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Community Project

The Port Grocery/Wednesday Welcome

"Diverting good, healthy food from landfill and providing it to our community."

Who We Help, Why We Help & the Difference It Makes

In February 2015 we were offered donated food from M&S. It was part of their corporate plan A, no plan B. This plan was to minimise food going to landfill and offering it local charities instead. With this offer we decided to run a 5 week pilot to see how the offer of free food was received by the community. One of our local Churches, Trinity Methodist Church, didn’t open on a Wednesday and they very kindly allowed us to use the Church as our venue.

We called it Wednesday Welcome and offered a hot meal and tea, coffee and cakes. We happily went along with this for the 5 weeks and on the last Wednesday we told our guests that this would be the last day. There was so much activity on social media about not continuing that it went on until after 11 o’clock at night. The following day people came to the Church to ask why we would stop this great event. We were overwhelmed with the demand to keep it going that we said we would and 18 months on we can’t see it ever coming to an end.

Word of mouth has spread throughout the local stores and we now at the end of our 2nd year we collect from, M&S, Tesco, Bookers, Makro, Waitrose, KFC, and Nandos, Pizza Hut, Asdsa, Sainsbury’s, Morrison’s, Co-op and a number of other sources that want to remain anonymous.. If fact every local supermarket along with other local retailers that are bespoke to our area. We are also members of FareShare. We collect 7 mornings, 7 tea times and 7 evenings. Over 150 collections a week. We have raised the funds for two refrigerated vans and without them we would not be able to do this. We are diverting roughly 6 tons of perfectly good food per week from landfill.

With this abundance of food we asked our community what should we do with it and they unanimously asked for a community shop.

We started researching who was doing what. We went to Leeds, Manchester, Liverpool and Stockport.

After much thought and planning we came up with the concept of The Port Grocery. 

Every Wednesday we offer a free meal and about 200-250 people come each week. It’s not just about food, we offer wrap around services in a subtle way using the medium of food to encourage people to engage. Our Wednesday Welcome has taken on a life of its own and is the most amazing display of community spirit and engagement. Strangers have become friends and the general talk around the town has become, don’t worry if you need anything wait till Wednesday and “they” will sort it out for you. We’re not perceived as the establishment, the local authority or Jobcentre; we’re seen as those nice people who do the food. We have Wellbeing Coordinators from all the 17 Doctors practices in Ellesmere Port. They sit at the tables and chat to our guests. We have the CWaC “Ready to Switch” team talking about reducing the cost of their utilities through a CWaC scheme. We have the Public Health team talking about general health and wellbeing, especially to young mums about immunisation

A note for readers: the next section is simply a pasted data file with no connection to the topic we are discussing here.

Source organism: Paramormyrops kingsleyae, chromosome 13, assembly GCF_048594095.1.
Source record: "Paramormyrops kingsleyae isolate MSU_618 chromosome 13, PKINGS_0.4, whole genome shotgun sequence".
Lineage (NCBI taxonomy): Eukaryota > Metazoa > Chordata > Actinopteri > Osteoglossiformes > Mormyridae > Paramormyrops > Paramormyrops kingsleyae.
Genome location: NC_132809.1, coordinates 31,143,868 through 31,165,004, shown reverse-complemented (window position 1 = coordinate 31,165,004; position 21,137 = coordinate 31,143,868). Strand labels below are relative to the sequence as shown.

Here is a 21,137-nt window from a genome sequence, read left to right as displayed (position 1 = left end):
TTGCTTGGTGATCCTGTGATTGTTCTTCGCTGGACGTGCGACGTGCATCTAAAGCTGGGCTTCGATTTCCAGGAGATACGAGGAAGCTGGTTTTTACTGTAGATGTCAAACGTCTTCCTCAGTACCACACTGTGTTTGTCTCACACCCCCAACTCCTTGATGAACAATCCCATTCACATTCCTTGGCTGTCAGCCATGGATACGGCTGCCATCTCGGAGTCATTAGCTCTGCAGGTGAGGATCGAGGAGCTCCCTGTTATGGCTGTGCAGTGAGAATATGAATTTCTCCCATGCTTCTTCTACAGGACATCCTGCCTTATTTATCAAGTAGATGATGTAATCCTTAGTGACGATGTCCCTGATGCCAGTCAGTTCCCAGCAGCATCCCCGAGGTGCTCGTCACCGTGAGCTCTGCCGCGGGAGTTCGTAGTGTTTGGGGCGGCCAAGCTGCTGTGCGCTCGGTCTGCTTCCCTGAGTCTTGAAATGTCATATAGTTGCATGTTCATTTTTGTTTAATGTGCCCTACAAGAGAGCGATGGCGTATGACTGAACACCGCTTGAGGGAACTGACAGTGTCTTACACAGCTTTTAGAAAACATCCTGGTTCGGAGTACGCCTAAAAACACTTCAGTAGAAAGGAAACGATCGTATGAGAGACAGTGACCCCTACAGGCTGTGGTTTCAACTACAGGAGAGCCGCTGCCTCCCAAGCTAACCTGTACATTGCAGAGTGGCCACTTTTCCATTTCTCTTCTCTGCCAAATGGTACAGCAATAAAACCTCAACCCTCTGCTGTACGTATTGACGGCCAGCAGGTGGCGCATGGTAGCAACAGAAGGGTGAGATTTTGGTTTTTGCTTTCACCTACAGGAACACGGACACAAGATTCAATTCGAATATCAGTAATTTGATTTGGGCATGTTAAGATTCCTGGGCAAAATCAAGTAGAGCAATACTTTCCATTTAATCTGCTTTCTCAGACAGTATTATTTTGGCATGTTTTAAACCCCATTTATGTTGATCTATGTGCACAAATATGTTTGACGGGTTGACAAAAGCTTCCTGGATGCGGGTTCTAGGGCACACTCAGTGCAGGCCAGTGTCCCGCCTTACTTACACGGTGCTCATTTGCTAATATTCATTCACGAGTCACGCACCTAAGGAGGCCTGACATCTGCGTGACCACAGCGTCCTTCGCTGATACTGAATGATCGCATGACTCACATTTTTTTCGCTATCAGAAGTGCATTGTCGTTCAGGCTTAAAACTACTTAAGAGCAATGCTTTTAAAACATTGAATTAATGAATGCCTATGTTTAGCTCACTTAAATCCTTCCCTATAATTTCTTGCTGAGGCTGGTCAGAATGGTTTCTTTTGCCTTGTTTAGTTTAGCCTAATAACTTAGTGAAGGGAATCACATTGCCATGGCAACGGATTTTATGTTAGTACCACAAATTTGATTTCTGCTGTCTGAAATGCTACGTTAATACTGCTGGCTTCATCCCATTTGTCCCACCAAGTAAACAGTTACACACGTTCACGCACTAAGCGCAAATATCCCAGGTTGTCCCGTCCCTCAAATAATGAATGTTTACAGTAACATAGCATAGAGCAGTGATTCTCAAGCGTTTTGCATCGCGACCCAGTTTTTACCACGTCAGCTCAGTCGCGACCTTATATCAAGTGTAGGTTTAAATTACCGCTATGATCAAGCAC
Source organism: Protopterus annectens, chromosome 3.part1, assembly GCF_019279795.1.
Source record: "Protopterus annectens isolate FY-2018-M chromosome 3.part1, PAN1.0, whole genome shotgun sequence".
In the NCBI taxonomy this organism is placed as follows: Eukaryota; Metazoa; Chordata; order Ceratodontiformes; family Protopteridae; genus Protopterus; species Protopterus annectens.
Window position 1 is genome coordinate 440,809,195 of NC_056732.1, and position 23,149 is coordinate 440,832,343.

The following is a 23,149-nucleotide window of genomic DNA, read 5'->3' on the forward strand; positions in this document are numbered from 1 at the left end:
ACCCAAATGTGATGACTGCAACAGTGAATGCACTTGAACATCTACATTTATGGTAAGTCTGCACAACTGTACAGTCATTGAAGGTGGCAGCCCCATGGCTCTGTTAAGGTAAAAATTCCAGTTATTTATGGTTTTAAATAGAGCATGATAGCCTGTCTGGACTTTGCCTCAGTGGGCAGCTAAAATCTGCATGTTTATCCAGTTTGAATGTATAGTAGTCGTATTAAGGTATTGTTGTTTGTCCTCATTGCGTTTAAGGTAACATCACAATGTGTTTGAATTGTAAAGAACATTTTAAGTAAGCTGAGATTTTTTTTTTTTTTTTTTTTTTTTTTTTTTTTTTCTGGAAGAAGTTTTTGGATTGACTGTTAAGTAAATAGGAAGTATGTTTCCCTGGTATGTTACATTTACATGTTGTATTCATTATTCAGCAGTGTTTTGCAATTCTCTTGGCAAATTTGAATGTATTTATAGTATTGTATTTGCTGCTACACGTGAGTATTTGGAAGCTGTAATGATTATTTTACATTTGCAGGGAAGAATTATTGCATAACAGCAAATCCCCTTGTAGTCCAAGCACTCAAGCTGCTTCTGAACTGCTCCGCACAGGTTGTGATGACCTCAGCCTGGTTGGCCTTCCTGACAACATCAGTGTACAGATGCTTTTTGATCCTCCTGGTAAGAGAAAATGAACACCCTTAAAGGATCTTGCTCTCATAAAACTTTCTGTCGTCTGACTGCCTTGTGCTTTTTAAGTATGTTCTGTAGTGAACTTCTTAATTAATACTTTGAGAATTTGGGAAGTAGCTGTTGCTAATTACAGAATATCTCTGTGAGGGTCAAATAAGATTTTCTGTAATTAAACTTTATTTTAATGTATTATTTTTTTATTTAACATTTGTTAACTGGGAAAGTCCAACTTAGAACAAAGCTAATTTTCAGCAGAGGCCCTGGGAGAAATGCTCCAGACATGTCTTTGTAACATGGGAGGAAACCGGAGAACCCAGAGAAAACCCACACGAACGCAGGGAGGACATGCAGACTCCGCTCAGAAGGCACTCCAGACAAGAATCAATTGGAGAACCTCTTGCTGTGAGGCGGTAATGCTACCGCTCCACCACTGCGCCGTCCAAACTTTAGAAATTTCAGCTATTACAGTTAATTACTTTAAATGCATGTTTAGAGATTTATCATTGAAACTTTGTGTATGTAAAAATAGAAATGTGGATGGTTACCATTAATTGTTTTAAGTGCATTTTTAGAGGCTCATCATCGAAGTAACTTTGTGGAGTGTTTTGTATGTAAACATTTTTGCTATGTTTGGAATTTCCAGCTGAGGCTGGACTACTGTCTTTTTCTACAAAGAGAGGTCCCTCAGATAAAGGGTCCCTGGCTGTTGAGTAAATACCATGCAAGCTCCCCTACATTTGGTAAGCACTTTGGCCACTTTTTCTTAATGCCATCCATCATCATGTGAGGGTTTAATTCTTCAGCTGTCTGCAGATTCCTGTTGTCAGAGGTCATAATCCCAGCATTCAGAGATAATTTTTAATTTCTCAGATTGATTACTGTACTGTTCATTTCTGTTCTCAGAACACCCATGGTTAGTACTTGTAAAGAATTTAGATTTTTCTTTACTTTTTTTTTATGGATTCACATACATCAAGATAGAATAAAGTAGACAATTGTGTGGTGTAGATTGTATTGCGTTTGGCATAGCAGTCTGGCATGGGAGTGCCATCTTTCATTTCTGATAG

Our Services Are

Free

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We have regular visits from an Optician from Chester, Nightingales. They offer free eye tests and free decent glasses for those with no fixed abode and rough sleepers who all fall through the net. We had a chap who had had a little altercation and dislodged his eye socket. If he hadn’t of seen the optician he would have eventually lost his sight.

We have a practice nurse who will do blood pressure and blood sugars test. We have Macmillan calling in to help those suffering from cancer who may not know about all the support services available to them and using the Wednesday Welcome as a way of recruiting volunteers. We are used by DWP as a test bed for piloting changes in Welfare Reform. DWP commented that our Wednesday was the best platform for engagement they had seen. There is so much more happening as a result of the Wednesday Welcome, our free meal and food and of course the community shop. You can see why it’s crucial to have an open door policy for the community shop, people don’t feel singled out. They have a sense of responsibility, self-esteem and pride for themselves. They are shoulder to shoulder with everyone else yet dealing with many issues that until now have been unresolved.

 

Support groups have formed and we have a widows group, a diabetes group and a group of people suffering from Cancer who support each other through these very hard times. We encourage people with the same or similar conditions to talk to each other.

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